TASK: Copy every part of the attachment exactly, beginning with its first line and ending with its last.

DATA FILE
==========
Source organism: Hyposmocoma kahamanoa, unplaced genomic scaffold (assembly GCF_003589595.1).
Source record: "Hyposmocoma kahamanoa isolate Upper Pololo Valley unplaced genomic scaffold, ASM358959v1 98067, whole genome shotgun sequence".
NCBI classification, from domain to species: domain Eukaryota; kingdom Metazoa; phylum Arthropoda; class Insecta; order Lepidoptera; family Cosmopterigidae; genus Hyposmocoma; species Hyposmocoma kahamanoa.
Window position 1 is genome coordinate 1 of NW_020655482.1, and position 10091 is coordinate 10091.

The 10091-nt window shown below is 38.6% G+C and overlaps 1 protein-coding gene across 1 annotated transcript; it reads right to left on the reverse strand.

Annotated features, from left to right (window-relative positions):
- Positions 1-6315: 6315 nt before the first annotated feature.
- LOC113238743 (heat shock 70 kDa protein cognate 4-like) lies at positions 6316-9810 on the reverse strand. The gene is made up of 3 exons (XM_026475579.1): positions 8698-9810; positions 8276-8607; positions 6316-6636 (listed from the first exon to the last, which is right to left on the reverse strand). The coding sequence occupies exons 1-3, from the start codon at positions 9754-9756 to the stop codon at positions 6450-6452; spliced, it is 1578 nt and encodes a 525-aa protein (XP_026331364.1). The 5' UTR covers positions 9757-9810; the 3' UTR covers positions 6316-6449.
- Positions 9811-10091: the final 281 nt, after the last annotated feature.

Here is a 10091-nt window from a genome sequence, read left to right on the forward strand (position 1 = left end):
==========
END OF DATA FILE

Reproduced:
Source organism: Hyposmocoma kahamanoa, unplaced genomic scaffold (assembly GCF_003589595.1).
Source record: "Hyposmocoma kahamanoa isolate Upper Pololo Valley unplaced genomic scaffold, ASM358959v1 98067, whole genome shotgun sequence".
NCBI classification, from domain to species: domain Eukaryota; kingdom Metazoa; phylum Arthropoda; class Insecta; order Lepidoptera; family Cosmopterigidae; genus Hyposmocoma; species Hyposmocoma kahamanoa.
Window position 1 is genome coordinate 1 of NW_020655482.1, and position 10091 is coordinate 10091.

The 10091-nt window shown below is 38.6% G+C and overlaps 1 protein-coding gene across 1 annotated transcript; it reads right to left on the reverse strand.

Annotated features, from left to right (window-relative positions):
- Positions 1-6315: 6315 nt before the first annotated feature.
- LOC113238743 (heat shock 70 kDa protein cognate 4-like) lies at positions 6316-9810 on the reverse strand. The gene is made up of 3 exons (XM_026475579.1): positions 8698-9810; positions 8276-8607; positions 6316-6636 (listed from the first exon to the last, which is right to left on the reverse strand). The coding sequence occupies exons 1-3, from the start codon at positions 9754-9756 to the stop codon at positions 6450-6452; spliced, it is 1578 nt and encodes a 525-aa protein (XP_026331364.1). The 5' UTR covers positions 9757-9810; the 3' UTR covers positions 6316-6449.
- Positions 9811-10091: the final 281 nt, after the last annotated feature.

Here is a 10091-nt window from a genome sequence, read left to right on the forward strand (position 1 = left end):